It is 2023, eight years after 2015, the year of flying cars and climate-controlled clothing that Marty McFly traveled to in a time machine. In our own world, the ruling elite wants to ban cars to control the climate. How did we get here? What caused the discrepancy between our vision of a more advanced future and the reality we face now?
We had reason to expect it. From 1860–1970, the United States grew at an average of over 5 percent per year. But starting in the 1970s, and for the last five decades since then, America has experienced an average GDP growth rate of 2.7 percent. Had the previous growth rate continued, the economy would be at least 65 percent larger than it is today. The current GDP would be an additional $15 trillion, or $45,000 per capita.
The gap in unrealized potential is massive and accounts for the discrepancy between our past visions of the future and our current reality. If people knew about the future that was stolen from them, they would be outraged. The loss of a potential that was never known usually cannot affect people, but there is a growing sense that something doesn’t add up.
In the new reality of anemic growth, a strange mix of cutting-edge technology and crumbling infrastructure is emerging. This is mirrored in contemporary science fiction, which is more likely to depict a dystopian future than one like that envisioned by The Jetsons or a Jules Verne novel. How did this happen? What sent us so wildly off the path set by previous achievements?
There is a common political narrative that the “laissez-faire” push to deregulate and cut taxes under Reagan in the 1980s resulted in a consolidation of wealth and corporate power that led to our current malaise. The main problem with this narrative is that there was no recent laissez-faire moment. Regulation and public spending continued to increase through the 1980s. When the government couldn’t raise taxes high enough to keep up with spending, it just inflated the money supply, a strategy that became easier when the gold standard was fully abandoned in 1971.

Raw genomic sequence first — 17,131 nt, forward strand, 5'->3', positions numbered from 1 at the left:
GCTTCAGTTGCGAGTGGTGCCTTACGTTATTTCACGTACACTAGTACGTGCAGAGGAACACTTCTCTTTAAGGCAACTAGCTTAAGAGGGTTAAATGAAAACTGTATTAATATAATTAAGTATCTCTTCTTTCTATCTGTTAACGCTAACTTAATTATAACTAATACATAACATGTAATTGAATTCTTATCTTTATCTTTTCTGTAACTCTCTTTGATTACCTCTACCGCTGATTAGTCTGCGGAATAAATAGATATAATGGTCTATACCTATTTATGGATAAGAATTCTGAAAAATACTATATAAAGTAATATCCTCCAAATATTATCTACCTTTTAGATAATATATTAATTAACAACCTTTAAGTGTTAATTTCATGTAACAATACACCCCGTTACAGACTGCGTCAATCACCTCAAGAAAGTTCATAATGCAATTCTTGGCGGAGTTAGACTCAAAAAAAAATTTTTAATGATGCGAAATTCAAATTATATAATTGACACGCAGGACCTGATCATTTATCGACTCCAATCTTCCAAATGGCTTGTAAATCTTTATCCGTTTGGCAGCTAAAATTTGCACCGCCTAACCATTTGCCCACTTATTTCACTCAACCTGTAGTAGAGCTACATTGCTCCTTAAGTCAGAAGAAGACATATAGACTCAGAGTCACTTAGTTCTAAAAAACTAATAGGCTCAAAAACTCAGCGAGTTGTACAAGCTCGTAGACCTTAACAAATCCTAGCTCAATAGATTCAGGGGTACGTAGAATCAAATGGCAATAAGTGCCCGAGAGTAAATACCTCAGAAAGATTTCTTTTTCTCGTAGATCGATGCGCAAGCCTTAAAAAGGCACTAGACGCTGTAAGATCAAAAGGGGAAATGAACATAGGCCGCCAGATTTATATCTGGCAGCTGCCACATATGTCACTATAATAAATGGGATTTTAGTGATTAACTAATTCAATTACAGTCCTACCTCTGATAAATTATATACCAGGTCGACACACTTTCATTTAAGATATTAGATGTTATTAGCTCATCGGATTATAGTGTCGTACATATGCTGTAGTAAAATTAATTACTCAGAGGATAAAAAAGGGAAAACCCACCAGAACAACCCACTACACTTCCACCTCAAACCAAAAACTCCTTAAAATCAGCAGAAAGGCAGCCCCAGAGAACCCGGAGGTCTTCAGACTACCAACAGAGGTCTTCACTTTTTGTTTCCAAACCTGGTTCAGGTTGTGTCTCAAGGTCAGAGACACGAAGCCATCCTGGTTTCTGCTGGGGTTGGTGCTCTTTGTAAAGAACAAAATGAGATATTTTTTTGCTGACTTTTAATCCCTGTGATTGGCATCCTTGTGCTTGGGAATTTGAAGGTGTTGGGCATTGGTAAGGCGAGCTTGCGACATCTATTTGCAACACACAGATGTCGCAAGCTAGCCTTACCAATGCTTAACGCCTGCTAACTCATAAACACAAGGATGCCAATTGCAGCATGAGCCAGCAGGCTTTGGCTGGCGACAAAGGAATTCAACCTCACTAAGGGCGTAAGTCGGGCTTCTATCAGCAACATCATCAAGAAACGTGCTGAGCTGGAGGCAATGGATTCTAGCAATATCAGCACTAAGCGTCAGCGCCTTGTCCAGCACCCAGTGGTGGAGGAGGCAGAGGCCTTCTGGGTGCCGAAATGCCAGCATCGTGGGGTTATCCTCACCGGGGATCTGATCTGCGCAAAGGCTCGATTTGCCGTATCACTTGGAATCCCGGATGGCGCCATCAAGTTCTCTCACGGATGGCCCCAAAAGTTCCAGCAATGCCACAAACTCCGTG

Starting in the late 1960s, the number of pages published in the Federal Register exploded (figure 1). The number of pages of the Code of Federal Regulations, which is thought to reflect the overall regulatory burden, has increased by a factor of 10, from twenty thousand to over two hundred thousand pages (figure 2).
Figure 1: Total pages published in the Federal Register (1936–2022)
Source: Regulatory Studies Center.
Figure 2: Total pages published in the Code of Federal Regulations (1950–2021)
Source: Regulatory Studies Center.
The longest period of low growth in our history is also characterized by the expansion of the regulatory state. Corporate consolidation skyrocketed in the same period. In 1970, the top four companies in any given industry made up on average 20 percent of the market share. Today, the top four companies in any given industry control roughly 80 percent. Regulatory monopolies create single points from which special interests can control whole markets and enrich the wealthiest people. They are fully endorsed by the elite institutions yet sold through the pretense of keeping vulnerable consumers safe from asymmetries of power.